Succeed with maths – Part 2
Succeed with maths – Part 2

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Succeed with maths – Part 2

2.1 Multiplying powers with the same base number

At the beginning of the week the first example used was the width of the observable universe, which is about 92 billion light years, where each light year is about 9.5 trillion kilometres.

So, to work this out in kilometres, multiply 92 billion by 9.5 trillion. Both these numbers can be shown in scientific notation as follows:

92 billion equation left hand side equals right hand side 9.2 multiplication 10 super 10

9.5 trillion equation left hand side equals right hand side 9.5 multiplication 10 super 12

So the calculation becomes:

9.2 multiplication 10 super 10 multiplication 9.5 multiplication 10 super 12

This still leaves what looks like a complicated calculation. However, there are some handy short cuts that can be used when dealing with powers with the same base number (in this case 10 is the base number). To explore this, here is a simpler example: 10 squared multiplication 10 super four.

Writing these numbers out in full, the calculation is:

multiline equation row 1 10 squared multiplication 10 super four equals open 10 multiplication 10 close multiplication open 10 multiplication 10 multiplication 10 multiplication 10 close row 2 equals equation left hand side 100 multiplication 10 times 000 equals right hand side one times 000 times 000

1 000 000 written in powers of 10 is 106.

So, equation left hand side 10 squared multiplication 10 super four equals right hand side 10 super six.

Can you spot anything that relates the powers of ten in the answer to those in the original numbers?

The powers of 10 in the original numbers were 2 and 4, and in the answer 6. It would seem that if you add the powers of 10 in the original numbers, you arrive at the power of 10 in the answer. So: equation sequence 10 squared multiplication 10 super four equals 10 super open two plus four close equals 10 super six

This rule can be used whenever you are dealing with multiplication of numbers with the same base number and gives a quick way to calculate the width of the observable universe. Note that the base number remains the same! You can do this in the next activity after you’ve had a go at some other examples.

Activity _unit6.2.2 Activity 3 Multiplying powers with the same base number

Timing: Allow approximately 10 minutes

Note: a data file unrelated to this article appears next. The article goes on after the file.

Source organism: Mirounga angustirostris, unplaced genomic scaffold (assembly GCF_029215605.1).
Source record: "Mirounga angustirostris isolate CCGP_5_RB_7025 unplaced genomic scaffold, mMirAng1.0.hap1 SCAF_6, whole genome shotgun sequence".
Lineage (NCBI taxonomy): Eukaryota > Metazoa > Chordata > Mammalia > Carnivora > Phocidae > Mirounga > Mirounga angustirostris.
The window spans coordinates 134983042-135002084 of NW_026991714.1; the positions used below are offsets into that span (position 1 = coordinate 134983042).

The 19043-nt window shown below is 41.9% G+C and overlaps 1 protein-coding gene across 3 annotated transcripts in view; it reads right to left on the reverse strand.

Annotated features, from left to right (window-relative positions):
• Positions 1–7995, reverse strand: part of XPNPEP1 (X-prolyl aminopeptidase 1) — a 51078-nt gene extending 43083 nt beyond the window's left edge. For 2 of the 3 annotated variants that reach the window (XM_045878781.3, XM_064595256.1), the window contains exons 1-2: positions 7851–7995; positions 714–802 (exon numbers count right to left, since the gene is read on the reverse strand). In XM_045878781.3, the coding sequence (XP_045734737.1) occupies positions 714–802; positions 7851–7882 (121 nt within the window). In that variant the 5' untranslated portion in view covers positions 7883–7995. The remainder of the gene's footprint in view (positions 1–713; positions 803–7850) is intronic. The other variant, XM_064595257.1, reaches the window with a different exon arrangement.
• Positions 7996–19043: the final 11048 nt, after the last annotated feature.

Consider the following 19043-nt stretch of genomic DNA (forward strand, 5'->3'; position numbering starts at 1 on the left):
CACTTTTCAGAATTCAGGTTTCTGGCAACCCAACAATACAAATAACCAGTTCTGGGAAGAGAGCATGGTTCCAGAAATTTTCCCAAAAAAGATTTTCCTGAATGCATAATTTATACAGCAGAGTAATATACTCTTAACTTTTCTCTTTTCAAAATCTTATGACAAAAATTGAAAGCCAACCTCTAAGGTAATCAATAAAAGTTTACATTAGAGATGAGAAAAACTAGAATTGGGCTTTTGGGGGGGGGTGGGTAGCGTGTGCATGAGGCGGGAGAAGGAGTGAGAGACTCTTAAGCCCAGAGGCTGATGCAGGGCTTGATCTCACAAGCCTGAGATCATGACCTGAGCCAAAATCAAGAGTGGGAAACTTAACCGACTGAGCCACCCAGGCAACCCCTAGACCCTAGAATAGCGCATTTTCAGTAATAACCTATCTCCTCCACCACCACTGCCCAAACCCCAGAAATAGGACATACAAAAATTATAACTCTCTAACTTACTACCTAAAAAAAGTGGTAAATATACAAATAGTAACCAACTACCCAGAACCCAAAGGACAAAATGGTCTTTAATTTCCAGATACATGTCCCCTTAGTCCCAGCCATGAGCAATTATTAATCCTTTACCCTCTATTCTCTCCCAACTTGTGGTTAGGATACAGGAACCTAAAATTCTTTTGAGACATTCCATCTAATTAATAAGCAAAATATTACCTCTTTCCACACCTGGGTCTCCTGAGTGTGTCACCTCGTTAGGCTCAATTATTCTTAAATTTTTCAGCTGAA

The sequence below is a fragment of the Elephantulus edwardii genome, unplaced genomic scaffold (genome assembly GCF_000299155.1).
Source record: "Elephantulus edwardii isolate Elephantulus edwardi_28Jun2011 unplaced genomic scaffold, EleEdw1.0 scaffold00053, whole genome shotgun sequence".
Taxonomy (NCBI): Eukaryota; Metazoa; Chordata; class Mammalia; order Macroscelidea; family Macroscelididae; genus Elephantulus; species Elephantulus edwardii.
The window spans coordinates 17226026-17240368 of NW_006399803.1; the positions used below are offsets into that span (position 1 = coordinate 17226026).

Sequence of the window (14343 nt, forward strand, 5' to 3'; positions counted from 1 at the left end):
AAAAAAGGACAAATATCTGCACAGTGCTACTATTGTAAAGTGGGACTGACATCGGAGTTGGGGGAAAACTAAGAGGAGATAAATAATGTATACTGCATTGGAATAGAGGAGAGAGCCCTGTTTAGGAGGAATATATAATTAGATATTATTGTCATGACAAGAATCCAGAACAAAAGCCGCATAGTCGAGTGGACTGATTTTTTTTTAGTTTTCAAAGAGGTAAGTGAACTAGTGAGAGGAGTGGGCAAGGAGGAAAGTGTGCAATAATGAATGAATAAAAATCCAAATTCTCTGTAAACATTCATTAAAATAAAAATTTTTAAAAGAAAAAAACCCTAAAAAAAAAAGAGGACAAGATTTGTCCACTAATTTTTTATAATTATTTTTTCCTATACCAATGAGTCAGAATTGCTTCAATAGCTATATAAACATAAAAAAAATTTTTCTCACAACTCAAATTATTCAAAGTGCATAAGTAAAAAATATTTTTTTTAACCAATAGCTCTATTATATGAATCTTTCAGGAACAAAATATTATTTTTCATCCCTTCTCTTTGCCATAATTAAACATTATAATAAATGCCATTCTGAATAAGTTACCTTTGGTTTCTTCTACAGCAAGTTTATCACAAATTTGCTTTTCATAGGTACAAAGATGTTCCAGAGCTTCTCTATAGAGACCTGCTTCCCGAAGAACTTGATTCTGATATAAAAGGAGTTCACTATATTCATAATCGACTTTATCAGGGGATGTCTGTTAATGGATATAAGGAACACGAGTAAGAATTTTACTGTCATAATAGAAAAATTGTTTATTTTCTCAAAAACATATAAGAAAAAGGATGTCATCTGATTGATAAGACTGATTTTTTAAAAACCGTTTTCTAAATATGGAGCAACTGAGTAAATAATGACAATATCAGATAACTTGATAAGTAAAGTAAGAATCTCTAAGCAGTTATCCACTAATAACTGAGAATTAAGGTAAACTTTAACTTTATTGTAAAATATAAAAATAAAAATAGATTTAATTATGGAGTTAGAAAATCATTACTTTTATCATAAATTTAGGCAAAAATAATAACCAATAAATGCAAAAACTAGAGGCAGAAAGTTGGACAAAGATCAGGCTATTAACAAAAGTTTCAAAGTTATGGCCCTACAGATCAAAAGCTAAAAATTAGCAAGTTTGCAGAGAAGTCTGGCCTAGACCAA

Work out the following, giving your answer first in power form before calculating the answer to the sum. You can use a calculator to work these out for parts b) to d).

  • a.10 super four multiplication 10 cubed

Discussion

These numbers both have the same base number (10), so add the powers for the final answer.

Answer

  • a.equation sequence 10 super four multiplication 10 cubed equals 10 super open four plus three close equals 10 super seven equals 10 000 000

    10 super seven equals 10 000 000

  • b.two squared multiplication two super four

Discussion

The base number in this case is 2.

Answer

  • b.multiline equation line 1 equation sequence two squared multiplication two super four equals two super open two plus four close equals two super six line 2 two super six equals 64
  • c.open negative three close squared multiplication open negative three close cubed

Answer

  • c.multiline equation line 1 equation sequence open negative three close squared multiplication open negative three close cubed equals open negative three close super open two plus three close equals open negative three close super five line 2 equation left hand side open negative three close super five equals right hand side negative 243
  • d.Now work out the width of the universe. Remember that the universe is 92 billion light years across and a light year is about 9.5 trillion kilometres.

Answer

  • d.Width of the universe equals 9.2 billion multiplication 9.5 trillion km

    First express both numbers in scientific notation:

    multiline equation line 1 92 billion equation left hand side equals right hand side 9.2 multiplication 10 super 10 line 2 9.5 trillion equation left hand side equals right hand side 9.5 multiplication 10 super 12

    multiline equation row 1 So the width equals 9.2 multiplication 10 super 10 multiplication 9.5 multiplication 10 super 12 km equation left hand side equals right hand side 9.2 multiplication 9.5 multiplication 10 super 10 multiplication 10 super 12 km row 2 equals 87.4 multiplication 10 super 22 km

    Our first number is not between 1 and 10, so this is not yet shown in correct scientific notation.

    87.4 equals 8.74 multiplication 10 super one

    multiline equation row 1 So comma 87.4 multiplication 10 super 22 equals 8.74 multiplication 10 super one multiplication 10 super 22 row 2 equals 8.74 multiplication 10 super 23

That means the width of the observable universe is about, 8.74 x 1023 km and you’ve just worked out the answer to the original problem – well done!

You might reasonably be asking yourself if there is a similar rule for dividing numbers with the same base as there is for multiplying them. Continue to the next section to find out now.

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